BusinessGreen: China's ambitious plans to introduce a national carbon market remain firmly on track, after a senior government official indicated the planned emission trading scheme will kick off in 2016. Reuters reported this week that the Chinese government is planning to approve the necessary legislation before the end of this year, paving the way for the launch of a national carbon market in 2016. The news agency quoted Sun Cuihua, a senior climate official with the National Development and Reform Commission,...
Posted: September 1, 2014, 11:05 pm
National Geographic: Scientists have more bad news for drought-stricken California: The climate warming expected in this century is likely to result in even less water flow from the mountains, as trees and plants growing higher on the slopes soak up more of the available precipitation. This finding should be "of great interest to water managers in California," says Roger C. Bales, a professor of hydrology and environmental engineering at the University of California, Merced, who co-authored the study published Monday...
Posted: September 1, 2014, 10:03 pm
Washington Post: Concern over climate change continues to grow among climate scientists and across the political spectrum. But climate change is a difficult problem to address in large part because its consequences are not immediately apparent, and thus it can be difficult to convince the public to accept the material sacrifices required. In democracies, this task can be made more difficult by the incentives parties and politicians face to pander; that is, to pursue votes by appealing to voters’ short-term interests....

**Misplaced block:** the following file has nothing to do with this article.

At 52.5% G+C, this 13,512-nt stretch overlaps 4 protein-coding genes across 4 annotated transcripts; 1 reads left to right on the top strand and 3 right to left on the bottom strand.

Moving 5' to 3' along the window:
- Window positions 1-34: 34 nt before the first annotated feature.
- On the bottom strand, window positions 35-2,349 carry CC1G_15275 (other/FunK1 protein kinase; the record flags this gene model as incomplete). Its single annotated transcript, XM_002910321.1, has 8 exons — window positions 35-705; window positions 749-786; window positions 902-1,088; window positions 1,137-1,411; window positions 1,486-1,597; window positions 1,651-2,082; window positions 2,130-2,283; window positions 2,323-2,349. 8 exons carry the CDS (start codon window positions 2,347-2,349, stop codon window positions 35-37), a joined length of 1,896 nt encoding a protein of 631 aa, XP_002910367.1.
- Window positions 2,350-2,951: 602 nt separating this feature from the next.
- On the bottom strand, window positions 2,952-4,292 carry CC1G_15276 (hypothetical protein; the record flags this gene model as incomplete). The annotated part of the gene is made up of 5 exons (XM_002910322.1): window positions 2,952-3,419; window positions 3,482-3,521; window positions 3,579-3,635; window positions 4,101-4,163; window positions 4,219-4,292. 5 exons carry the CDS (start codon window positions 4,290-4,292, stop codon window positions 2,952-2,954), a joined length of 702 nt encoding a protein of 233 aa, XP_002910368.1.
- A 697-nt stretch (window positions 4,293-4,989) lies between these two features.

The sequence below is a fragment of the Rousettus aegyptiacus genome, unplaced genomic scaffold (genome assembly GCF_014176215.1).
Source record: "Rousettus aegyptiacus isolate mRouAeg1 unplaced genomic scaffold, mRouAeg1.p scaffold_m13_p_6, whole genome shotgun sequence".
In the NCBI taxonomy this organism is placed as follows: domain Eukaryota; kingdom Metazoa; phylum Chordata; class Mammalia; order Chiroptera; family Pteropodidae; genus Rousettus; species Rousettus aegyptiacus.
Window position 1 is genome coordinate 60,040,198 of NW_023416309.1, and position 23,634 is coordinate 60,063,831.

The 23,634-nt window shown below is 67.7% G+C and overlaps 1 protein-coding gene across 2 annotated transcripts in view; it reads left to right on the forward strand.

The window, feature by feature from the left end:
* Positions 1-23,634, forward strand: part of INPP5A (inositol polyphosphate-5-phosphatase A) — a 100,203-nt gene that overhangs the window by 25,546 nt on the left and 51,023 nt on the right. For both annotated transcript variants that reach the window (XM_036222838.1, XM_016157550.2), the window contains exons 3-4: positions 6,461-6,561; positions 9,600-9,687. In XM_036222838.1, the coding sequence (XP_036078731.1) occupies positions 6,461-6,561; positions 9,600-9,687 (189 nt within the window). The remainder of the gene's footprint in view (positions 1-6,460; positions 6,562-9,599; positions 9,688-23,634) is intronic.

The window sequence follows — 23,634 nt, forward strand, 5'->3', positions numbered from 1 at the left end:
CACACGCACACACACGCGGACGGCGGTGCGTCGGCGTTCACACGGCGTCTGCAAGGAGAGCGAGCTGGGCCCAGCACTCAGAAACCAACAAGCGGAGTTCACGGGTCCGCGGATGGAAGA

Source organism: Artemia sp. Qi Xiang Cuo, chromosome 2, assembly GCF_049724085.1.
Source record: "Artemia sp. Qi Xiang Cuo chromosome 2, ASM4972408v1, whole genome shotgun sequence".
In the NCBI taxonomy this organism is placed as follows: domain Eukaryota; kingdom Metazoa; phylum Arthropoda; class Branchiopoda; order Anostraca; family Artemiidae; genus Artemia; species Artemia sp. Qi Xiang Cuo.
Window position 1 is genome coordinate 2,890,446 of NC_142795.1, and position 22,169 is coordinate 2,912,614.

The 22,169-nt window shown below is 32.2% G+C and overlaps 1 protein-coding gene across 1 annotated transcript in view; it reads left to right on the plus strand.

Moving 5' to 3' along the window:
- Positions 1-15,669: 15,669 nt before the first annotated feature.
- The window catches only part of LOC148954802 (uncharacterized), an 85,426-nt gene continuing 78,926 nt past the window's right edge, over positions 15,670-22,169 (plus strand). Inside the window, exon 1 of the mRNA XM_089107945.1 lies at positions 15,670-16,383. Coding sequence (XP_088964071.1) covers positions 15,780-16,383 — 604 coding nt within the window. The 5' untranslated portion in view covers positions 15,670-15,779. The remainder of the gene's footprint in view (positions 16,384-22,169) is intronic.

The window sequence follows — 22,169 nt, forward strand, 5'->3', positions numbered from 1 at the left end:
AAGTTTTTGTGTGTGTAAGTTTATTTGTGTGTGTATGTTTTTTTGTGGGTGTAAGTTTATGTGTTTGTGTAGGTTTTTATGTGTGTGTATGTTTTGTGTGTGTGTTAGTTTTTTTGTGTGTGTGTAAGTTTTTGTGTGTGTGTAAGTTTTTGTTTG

Posted: September 1, 2014, 9:02 pm
Climate Central: Hike high enough up California's Sierra Nevada and the forest morphs around you. At around 6,000 feet, the dazzling diversity of the lower montane forest, replete with California black oak, ponderosa pine, and incense cedars gives way to more monotonous landscapes of red fir and lodgepole pine. Hike further still and trees eventually disappear altogether, replaced with rocky topographies reminiscent of Mars. The forestry changes underway threaten to slash the amount of water that flows down the...
Posted: September 1, 2014, 8:03 pm
Guardian: New EU rules on vacuum cleaners will not harm people with dust allergies as your correspondent (Letters, 25 August) suggests. The new rules – supported by most manufacturers and agreed by national governments – will not mean vacuum cleaners picking up less dust or extended vacuuming time. And they include tough standards to reduce dust escaping from the back. The whole point is that better “eco-design” for domestic appliances can reduce energy consumption without damaging performance. That is good...
Posted: September 1, 2014, 7:31 pm